National Immunization Month

You have the power to protect yourself and your family against serious diseases through on-time vaccination. August is National Immunization Month (NIAM). This annual observance highlights the importance of getting recommended vaccines throughout your life.

Here are some recommended vaccines that children, pregnant moms and every adult should be taking, and when they should be going in for their appointment.


Although your children won’t physical be in the classroom this fall, it is still important to make sure vaccinations are at the top of your checklist. Because influenza viruses are constantly changing and the body’s immune response declines over time, everyone over the age of 6 months needs a flu shot every year. “We want to protect our babies from birth and build on that throughout their growing up years,” says Dr. Gabe Barrio, CBHA Pediatrician. “If all the immunizations are done at the times recommended by the Centers for Disease Control, a child is fully immunized by the time they reach school age.”

Recommended vaccines:

  • Chickenpox (varicella) vaccine: At 12 through 15 months Diphtheria, tetanus, and pertussis
  • DTaP vaccine: At 2 months, 4 months, 6 months, and 15 through 18 months
  • Flu vaccine: Every year by the end of October, if possible, starting at 6 months
  • Haemophilus influenzae type b (Hib) vaccine: At 2 months, 4 months, 6 months (if needed; depends on brand), and 12 through 15 months
  • Hepatitis A vaccine: At 12 through 23 months and a second dose 6 months following first dose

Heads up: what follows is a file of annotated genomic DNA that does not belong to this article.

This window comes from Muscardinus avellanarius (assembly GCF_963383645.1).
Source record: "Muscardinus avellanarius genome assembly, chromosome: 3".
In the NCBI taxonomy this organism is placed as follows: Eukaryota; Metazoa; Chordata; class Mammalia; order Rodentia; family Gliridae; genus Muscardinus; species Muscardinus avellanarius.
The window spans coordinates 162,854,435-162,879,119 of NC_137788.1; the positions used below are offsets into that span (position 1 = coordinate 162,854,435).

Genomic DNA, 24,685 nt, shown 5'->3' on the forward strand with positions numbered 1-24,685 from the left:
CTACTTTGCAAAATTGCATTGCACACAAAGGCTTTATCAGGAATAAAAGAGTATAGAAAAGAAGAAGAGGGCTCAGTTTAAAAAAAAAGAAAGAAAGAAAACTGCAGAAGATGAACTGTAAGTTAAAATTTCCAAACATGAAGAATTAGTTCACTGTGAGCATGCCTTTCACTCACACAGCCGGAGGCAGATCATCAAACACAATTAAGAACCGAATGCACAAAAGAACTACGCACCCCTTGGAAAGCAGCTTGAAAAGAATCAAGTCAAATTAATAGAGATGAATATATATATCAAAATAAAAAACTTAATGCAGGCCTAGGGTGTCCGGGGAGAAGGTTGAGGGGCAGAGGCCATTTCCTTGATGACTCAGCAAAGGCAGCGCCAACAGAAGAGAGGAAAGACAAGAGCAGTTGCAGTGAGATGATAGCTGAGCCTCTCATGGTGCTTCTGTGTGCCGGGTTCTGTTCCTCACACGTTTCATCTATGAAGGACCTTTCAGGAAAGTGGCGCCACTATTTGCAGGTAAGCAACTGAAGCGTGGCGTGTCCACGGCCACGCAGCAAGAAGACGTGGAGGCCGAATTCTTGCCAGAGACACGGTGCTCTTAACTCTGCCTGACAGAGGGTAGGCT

• Hepatitis B vaccine: Shortly after birth, at 1 through 2 months, and at 6 through 18 months
  • Measles, mumps, rubella (MMR) vaccine: At 12 through15 months; however, infants 6 through 11 months old should have one dose of MMR vaccine before traveling abroad
  • Pneumococcal (PCV13) vaccine: At 2 months, 4 months, 6 months, and 12 through 15 months
  • Polio (IPV) vaccine: At 2 months, 4 months, and 6 through 18 months
  • Rotavirus (RV) vaccine: At 2 months and 4 months (for Rotarix brand); or 2 months, 4 months, and 6 months (for RotaTeq brand)


Staying up to date with vaccines before and during pregnancy, you can pass along the immunity that will help protect your baby from some diseases during the first few months after birth. Vaccines given before pregnancy may also protect you from serious disease while you are pregnant, including rubella, which can cause miscarriages and birth defects.

Recommended vaccines:

  • MMR (Measles, Mumps, Rubella) vaccine: At least a month before becoming pregnant.
  • Tdap (Tetanus, diphtheria, and pertussis) vaccine: During the third trimester of every pregnancy.
  • Yearly seasonal flu vaccine: By the end of October, if possible.


August is also a key time to make sure you are up to date on all the vaccines you need to stay healthy. Adults need a Td vaccine every ten years. Adults 65 years and older need one dose of pneumococcal conjugate vaccine followed by one dose of pneumococcal polysaccharide vaccine.

Adults may need other vaccines based on health conditions, job, lifestyle, or travel habits. “If you aren’t up to date on your vaccinations, or if you don’t know where you stand, contact your family physician and they will help you get back on track,” says Dr. Barrio

If you, your children or anyone in your family need to be updated on vaccines, call or text us today at 509-488-5258, to schedule an appointment today.